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Getting 11K turkeys to Southern Nevadans in need is no small feat

Updated November 25, 2021 - 7:55 am

On a Thursday in November, Debra Parker-Flowers was giving thanks.

Not for time off, for family or for football, but for the power behind a massive network that distributes free turkeys to food pantries across the Las Vegas Valley.

She successfully passed out nearly 200 turkeys to families driving up to the Macedonia Outreach Social Enrichment Services, or MOSES, food pantry in North Las Vegas.

“Thank God we were able to get them this year because there’s supposed to be such a shortage of turkeys,” Parker-Flowers said one week before the holiday. “We were so worried. But we gave the turkeys, we gave them stuffing, cranberry sauce, potatoes, onions, macaroni and cheese — we gave them the whole meal. Everybody was so happy. It made us all feel so good that we were able to feed so many people.”

Getting more than 11,000 turkeys to about 150 food pantries in Southern Nevada is no small feat. Annual procurement for holiday food drives begins months in advance for the region’s only food bank, Three Square. The operation crosses several states and involves hundreds of helping hands — all to ensure those experiencing food insecurity can have a good meal for the holiday.

Getting the birds

Three Square begins the holiday food shopping season long before pumpkin spice hits menus in the fall. Maurice Johnson, the food bank’s director of operations, said it takes significant planning because of how much is sourced from out-of-state: produce from California, Colorado, and Idaho; canned goods from the Midwest; proteins from the east. Conversations with manufacturers and providers begin as early as January.

The food bank’s staff members then work with its agency partners to estimate approximately how many turkeys they may want for the holiday. Then, they identify vendors that offer bulk discounts to Feeding America affiliates, and lock in the quantity and prices of goods.

This year was particularly challenging, Johnson said, because of the fluctuations in shipping caused by the pandemic.

“Even when we procured them, at that point in time in May, they were not even guaranteed to be here,” Johnson said. “That just goes to show you how disruptive the supply chain has been, considering we could procure them back in May and there was no guarantee that we would get them by Thanksgiving.”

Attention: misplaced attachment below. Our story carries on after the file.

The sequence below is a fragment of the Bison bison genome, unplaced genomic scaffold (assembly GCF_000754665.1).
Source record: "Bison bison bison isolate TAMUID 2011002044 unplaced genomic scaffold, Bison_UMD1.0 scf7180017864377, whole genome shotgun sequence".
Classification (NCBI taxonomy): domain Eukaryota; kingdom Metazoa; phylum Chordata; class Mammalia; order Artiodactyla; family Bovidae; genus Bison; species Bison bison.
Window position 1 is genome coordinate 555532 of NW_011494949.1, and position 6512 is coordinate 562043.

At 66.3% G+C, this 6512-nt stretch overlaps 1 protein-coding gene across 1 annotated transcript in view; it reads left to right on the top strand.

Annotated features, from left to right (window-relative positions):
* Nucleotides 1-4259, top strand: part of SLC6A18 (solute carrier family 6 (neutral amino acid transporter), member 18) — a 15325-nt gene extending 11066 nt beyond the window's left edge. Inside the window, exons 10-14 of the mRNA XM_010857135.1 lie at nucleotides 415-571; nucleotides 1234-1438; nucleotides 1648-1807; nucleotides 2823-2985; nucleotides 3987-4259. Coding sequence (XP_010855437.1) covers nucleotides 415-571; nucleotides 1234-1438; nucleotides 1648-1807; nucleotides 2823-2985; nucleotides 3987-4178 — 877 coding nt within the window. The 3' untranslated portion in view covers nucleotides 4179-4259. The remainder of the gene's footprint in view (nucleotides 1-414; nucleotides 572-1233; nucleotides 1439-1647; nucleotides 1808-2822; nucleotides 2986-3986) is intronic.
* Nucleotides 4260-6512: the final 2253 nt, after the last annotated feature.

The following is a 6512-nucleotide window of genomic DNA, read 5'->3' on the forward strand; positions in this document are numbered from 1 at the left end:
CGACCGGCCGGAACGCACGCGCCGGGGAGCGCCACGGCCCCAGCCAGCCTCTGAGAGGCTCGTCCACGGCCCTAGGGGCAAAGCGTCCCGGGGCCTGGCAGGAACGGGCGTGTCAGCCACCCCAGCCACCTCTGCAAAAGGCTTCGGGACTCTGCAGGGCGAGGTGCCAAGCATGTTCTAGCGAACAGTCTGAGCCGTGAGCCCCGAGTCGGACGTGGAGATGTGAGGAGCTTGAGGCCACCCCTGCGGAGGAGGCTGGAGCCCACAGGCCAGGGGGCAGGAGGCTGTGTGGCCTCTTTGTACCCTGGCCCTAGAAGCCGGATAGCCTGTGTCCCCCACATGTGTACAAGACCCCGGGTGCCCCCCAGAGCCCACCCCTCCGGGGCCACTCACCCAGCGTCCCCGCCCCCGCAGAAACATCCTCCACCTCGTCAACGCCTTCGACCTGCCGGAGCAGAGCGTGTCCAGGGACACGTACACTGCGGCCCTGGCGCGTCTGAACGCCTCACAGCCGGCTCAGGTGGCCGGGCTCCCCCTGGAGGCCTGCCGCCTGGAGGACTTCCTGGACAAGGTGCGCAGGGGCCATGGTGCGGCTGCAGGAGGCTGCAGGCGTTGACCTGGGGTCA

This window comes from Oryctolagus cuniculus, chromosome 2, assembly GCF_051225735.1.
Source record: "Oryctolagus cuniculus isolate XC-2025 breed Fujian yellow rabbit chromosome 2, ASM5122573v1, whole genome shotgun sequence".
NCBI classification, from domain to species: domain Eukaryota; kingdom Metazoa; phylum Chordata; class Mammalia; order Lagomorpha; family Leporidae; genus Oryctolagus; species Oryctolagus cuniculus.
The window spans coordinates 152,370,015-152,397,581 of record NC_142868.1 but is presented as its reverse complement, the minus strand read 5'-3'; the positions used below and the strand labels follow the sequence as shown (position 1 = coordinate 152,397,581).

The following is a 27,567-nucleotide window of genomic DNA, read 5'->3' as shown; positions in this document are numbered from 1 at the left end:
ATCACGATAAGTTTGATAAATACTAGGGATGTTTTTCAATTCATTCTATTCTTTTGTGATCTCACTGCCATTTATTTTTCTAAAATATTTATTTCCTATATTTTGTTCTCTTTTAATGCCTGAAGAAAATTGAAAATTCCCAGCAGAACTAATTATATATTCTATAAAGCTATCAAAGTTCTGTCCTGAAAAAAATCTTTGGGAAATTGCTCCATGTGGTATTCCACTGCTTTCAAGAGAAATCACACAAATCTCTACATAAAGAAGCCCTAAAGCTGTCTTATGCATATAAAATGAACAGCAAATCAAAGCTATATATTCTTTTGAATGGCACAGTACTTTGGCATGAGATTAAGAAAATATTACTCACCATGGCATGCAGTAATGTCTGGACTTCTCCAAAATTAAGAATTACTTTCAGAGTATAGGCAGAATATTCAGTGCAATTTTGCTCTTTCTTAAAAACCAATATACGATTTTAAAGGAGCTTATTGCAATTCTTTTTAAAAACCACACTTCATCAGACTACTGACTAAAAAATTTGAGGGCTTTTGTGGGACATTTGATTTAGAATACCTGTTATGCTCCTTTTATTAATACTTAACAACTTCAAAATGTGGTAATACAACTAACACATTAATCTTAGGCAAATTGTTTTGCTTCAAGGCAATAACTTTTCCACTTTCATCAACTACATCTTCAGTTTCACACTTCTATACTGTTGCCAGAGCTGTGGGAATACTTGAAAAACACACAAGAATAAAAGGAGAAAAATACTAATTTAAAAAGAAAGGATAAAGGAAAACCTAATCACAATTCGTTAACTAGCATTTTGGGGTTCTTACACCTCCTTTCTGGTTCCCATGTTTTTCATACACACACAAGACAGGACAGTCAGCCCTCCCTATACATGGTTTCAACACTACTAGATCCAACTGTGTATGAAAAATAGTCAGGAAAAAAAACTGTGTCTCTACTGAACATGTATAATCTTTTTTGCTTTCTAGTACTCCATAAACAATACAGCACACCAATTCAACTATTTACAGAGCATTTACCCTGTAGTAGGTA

Shipping challenges continued to complicate Thanksgiving deliveries this month. Truckers couldn’t guarantee arrival on Nov. 13 or Nov. 15, so seven of Three Square’s approximately 30-person warehouse and transportation crew came in on Sunday — when the warehouse is normally closed — to receive and process the five truckloads of whole turkeys from brands such as Butterball.

The next day, they were off to agencies in Clark, Esmeralda, Nye and Lincoln counties. Some Three Square deliveries go as far away as Tonopah.

“They started flying out of here — no pun intended — the 15th,” Johnson said.

At the pantry

Prepping for the holidays can look a bit different for pantries — the agencies that purchase or receive donations from Three Square and other sources. At MOSES, Parker-Flowers began holiday planning in September.

Parker-Flowers and Macedonia Outreach Baptist Missionary Church’s food pantry regularly supports about 140 families through its weekly mobile pantry on Thursdays. But the week before Thanksgiving always brings more, so she said she began stocking up on free nonperishables through Three Square weeks earlier.

Each week she ordered the maximum of five cases of corn, green beans, peaches, potatoes and other staples until she reached about two cans or bags per family. At the same time, while unsure of how she would get turkeys, she turned to donors to sponsor a grocery store gift card program.

But Three Square and other donors came through with hundreds of birds for distribution, Parker-Flowers said. So the gift cards — and any extra goods in storage — will be saved for Christmas. In all, she estimates the pantry spent $2,500 for Thanksgiving and Christmas meals.

“Did I not do good?” she said, laughing.

About a dozen volunteers began packing the fixings on Wednesday evening before the distribution, she said. The day of, volunteers showed up at 6 a.m. to pack the nonperishables. Then pre-registered families picked up their ingredients from 7 a.m. until 1 p.m. at the church. The few turkeys left were given to those who hadn’t signed up or taken to pre-assigned seniors or homebound families in need.

More than holiday meals

Johnson is proud of the balanced meals the food bank is able to provide. The nonprofit estimates every $1 donated can provide three meals. But with about one in eight people in Southern Nevada facing food insecurity according to Feeding America estimates, not everyone may receive a free holiday meal.

“When you think about it in the grand totality of the situation, being able to support those food insecure individuals with a holiday meal that they can actually sit around the table with their family and enjoy, that feeling of supporting them, someone loving on them, especially during the holidays, we’re thankful we’re in that position,” he said. “The unfortunate thing about hunger, it is not seasonal. Hunger is every single day.”

McKenna Ross is a corps member with Report for America, a national service program that places journalists into local newsrooms. Contact her at mross@reviewjournal.com. Follow @mckenna_ross_ on Twitter.

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